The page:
On the eighth floor of an apartment complex on Watters Avenue, only six and a half miles from Teresa Cott’s fence, I find myself face to face with Carter again. Not a month after our first kiss, school began—Carter’s senior year and my junior—and at separate campuses; Carter went to the high school on the other side of town, and only made brief appearances at Monroe Senior High for lacrosse practice. When we saw each other, it was in desperate waves from across the football field, in sentiments shouted that made his teammates shoot questioning glances at each other.

We find quiet places to be with each other, unbothered by the rest of the world. He takes me to a cemetery to introduce me to his mother, and I hold him while he sobs there, next to her grave. He spends hours with me in the yearbook room, watching me pore over pages and distracting me with his wandering hands and lips. This is the year of longing to be touched, because when we aren’t together, I feel desperate to know him. Nights are spent on the phone confessing everything to each other, leaving nothing unexplored; we trade our secrets in sweet, hushed tones. Classes are cut in favor of meeting friends and teammates, of exchanging love notes and prom boutonnières.

There, in the apartment he shared with his father, tangled in his navy sheets, I struggle to take my eyes off of him. I am afraid, inexplicably, that he will disappear when I do; I have never woken up at someone’s house, not like this, and I have never loved someone like this either. I now realize how terrified I was of losing him, the person who picked me, and also of the person I was becoming, a person in love. There are pictures that litter his room, pasted randomly with scotch tape on pale blue walls—shots of him on the lacrosse field, as a baby in the arms of his mother, among friends from school who I would never know, but who he spoke about constantly. I fantasize about meeting them and guessing each of their names correctly, based on his description, like the perfect partner would. I would say something like, “I’ve heard so much about you!” and “You must be Bailey” and Carter would squeeze my hand just a little bit tighter. Lost in the pictures on his wall, I didn’t hear the front door unlock, swing open, or lock again; it was the vague sounds of thumping cabinets and pans clattering that roused me from my spellbound state, and I prodded Carter’s rib with an insistent finger as I desperately tried to remember where my jeans had ended up the night before.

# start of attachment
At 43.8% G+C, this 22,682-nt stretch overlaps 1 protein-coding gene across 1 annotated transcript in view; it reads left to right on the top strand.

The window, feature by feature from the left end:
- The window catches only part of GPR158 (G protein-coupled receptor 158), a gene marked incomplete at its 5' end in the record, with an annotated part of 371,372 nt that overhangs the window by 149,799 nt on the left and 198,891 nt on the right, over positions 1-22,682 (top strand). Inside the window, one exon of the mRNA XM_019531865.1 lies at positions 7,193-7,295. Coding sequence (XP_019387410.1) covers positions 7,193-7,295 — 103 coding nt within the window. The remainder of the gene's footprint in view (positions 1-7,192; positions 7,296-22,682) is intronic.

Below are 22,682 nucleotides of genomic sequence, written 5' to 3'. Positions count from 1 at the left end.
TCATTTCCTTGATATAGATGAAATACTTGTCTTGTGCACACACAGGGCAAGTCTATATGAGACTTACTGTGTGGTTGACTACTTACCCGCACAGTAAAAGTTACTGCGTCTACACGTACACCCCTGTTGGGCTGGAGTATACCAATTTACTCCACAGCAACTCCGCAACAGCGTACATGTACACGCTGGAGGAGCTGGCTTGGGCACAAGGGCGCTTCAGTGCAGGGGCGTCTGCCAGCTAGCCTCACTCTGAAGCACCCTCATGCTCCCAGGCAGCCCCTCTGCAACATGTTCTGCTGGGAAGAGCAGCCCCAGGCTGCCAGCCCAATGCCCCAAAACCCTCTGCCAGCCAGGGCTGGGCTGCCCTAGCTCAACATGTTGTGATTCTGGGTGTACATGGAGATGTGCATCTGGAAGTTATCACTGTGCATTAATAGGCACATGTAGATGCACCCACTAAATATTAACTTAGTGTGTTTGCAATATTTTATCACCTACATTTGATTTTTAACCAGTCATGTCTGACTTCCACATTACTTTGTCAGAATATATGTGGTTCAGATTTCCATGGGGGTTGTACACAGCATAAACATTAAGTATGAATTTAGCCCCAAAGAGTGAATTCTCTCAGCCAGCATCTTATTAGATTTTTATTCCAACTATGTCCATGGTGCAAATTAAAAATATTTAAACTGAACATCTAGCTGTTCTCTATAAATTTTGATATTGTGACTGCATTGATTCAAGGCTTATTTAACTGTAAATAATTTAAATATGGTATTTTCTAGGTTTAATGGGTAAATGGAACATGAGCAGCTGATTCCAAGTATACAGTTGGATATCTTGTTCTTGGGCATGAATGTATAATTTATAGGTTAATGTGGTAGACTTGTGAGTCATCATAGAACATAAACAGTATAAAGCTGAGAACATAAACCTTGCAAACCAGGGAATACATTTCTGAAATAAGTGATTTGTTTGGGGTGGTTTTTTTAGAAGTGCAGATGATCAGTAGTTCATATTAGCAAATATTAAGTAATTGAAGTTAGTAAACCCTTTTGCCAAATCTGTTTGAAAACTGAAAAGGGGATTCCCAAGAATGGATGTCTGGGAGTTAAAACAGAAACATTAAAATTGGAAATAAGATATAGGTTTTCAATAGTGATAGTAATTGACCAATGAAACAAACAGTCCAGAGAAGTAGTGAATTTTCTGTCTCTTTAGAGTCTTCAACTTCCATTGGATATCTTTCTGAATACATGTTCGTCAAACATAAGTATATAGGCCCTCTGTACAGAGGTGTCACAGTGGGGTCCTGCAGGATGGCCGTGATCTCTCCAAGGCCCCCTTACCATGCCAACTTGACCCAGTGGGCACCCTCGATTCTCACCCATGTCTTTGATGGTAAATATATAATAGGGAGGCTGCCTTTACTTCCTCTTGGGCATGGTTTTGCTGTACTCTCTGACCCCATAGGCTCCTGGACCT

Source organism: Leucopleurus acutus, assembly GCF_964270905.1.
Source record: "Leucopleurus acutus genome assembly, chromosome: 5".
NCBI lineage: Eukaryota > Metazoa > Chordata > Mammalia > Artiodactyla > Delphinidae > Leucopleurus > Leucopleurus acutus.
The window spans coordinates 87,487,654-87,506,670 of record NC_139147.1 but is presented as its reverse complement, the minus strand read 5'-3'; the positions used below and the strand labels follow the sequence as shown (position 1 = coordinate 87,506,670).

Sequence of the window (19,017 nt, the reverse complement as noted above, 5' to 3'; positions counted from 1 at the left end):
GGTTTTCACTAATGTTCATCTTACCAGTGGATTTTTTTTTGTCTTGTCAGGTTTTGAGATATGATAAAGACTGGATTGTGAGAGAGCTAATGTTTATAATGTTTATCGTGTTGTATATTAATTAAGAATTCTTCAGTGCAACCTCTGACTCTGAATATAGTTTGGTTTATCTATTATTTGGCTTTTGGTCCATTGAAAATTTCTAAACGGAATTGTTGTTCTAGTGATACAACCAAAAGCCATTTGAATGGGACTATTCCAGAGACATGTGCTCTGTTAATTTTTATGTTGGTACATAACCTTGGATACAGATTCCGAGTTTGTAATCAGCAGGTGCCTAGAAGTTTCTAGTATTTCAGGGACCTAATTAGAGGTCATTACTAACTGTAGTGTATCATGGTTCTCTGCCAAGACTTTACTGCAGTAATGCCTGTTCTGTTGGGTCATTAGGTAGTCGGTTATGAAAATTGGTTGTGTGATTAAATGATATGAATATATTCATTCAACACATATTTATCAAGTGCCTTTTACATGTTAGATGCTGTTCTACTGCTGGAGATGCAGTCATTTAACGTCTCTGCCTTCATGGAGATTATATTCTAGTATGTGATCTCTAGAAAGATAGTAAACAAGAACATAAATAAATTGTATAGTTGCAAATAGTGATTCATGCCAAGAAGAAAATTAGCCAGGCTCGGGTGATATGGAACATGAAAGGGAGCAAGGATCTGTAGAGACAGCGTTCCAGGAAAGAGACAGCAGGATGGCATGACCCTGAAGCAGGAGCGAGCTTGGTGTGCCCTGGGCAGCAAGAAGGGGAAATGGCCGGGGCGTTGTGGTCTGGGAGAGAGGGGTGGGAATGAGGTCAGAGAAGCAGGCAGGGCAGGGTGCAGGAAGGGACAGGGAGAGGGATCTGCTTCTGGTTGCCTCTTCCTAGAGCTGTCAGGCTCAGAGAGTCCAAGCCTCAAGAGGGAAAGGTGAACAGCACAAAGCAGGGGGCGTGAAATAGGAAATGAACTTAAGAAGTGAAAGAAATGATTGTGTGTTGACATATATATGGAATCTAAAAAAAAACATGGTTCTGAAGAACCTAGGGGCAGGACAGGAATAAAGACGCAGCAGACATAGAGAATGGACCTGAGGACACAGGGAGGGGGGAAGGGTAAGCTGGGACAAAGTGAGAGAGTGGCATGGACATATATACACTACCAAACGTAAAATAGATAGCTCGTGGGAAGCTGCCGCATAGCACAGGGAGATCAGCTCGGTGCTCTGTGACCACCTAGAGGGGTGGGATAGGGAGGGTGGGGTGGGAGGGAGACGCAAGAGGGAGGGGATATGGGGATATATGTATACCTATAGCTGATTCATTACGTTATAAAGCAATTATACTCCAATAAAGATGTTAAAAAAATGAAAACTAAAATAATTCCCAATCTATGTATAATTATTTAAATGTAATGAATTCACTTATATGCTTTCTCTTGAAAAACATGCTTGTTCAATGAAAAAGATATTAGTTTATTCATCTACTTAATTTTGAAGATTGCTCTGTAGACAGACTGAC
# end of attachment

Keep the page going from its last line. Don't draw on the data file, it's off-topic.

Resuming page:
I’m so dizzy from nerves that I nearly pass out when I’m shaking his hand: Dr. Dan Fork, a surgeon at Texas Health Presbyterian Hospital, a father on the eighth floor of an apartment complex on Watters Avenue, a widow with the same kind eyes as his son, but greener. Before I can apologize—for waking up in his house, for defiling his son, for encouraging his son to defile me—he is offering me coffee, and then waffles, because he’s been at the hospital all night, like a doctor from Grey’s Anatomy but with significantly less makeup. It occurs to me, standing across from him, that while I had known Carter was out to his father, I had not realized I could be, too, or that ‘we’ would be. There were no secrets in this apartment, at least not between father and son, and my envy of their relationship was closeted—I could not reconcile the shame I felt sneaking behind both of my parent’s backs with the brazen acceptance Dr. Fork gave us and our relationship. Moments after Carter introduces me to his father as his boyfriend, he is across from me devouring a stack dripping in syrup, and when he looks at me his eyes are still hungry, and there is something stirring inside me that likes being the object of objection. I blushed under his gaze, my cheeks the same shade of red as the evidence of his passion which trails across my chest and further down. He calls them ‘love bites.’